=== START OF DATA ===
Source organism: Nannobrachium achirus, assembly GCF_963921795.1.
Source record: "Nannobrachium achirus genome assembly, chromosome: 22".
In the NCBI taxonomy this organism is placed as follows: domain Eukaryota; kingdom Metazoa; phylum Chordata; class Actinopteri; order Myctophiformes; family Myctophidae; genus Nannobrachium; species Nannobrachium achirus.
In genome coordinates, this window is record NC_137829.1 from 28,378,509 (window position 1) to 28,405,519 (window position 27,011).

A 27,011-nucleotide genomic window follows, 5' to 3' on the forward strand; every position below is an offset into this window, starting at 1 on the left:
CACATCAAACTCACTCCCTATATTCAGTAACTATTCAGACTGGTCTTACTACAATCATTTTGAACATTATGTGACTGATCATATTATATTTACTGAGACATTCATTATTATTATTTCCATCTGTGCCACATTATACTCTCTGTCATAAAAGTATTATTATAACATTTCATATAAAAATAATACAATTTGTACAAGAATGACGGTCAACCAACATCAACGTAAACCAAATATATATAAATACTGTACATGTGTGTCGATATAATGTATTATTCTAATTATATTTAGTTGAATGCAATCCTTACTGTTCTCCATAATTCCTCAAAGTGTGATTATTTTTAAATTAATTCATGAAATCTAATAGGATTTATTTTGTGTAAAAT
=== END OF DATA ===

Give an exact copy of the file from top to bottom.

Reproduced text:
Source organism: Nannobrachium achirus, assembly GCF_963921795.1.
Source record: "Nannobrachium achirus genome assembly, chromosome: 22".
In the NCBI taxonomy this organism is placed as follows: domain Eukaryota; kingdom Metazoa; phylum Chordata; class Actinopteri; order Myctophiformes; family Myctophidae; genus Nannobrachium; species Nannobrachium achirus.
In genome coordinates, this window is record NC_137829.1 from 28,378,509 (window position 1) to 28,405,519 (window position 27,011).

A 27,011-nucleotide genomic window follows, 5' to 3' on the forward strand; every position below is an offset into this window, starting at 1 on the left:
CACATCAAACTCACTCCCTATATTCAGTAACTATTCAGACTGGTCTTACTACAATCATTTTGAACATTATGTGACTGATCATATTATATTTACTGAGACATTCATTATTATTATTTCCATCTGTGCCACATTATACTCTCTGTCATAAAAGTATTATTATAACATTTCATATAAAAATAATACAATTTGTACAAGAATGACGGTCAACCAACATCAACGTAAACCAAATATATATAAATACTGTACATGTGTGTCGATATAATGTATTATTCTAATTATATTTAGTTGAATGCAATCCTTACTGTTCTCCATAATTCCTCAAAGTGTGATTATTTTTAAATTAATTCATGAAATCTAATAGGATTTATTTTGTGTAAAAT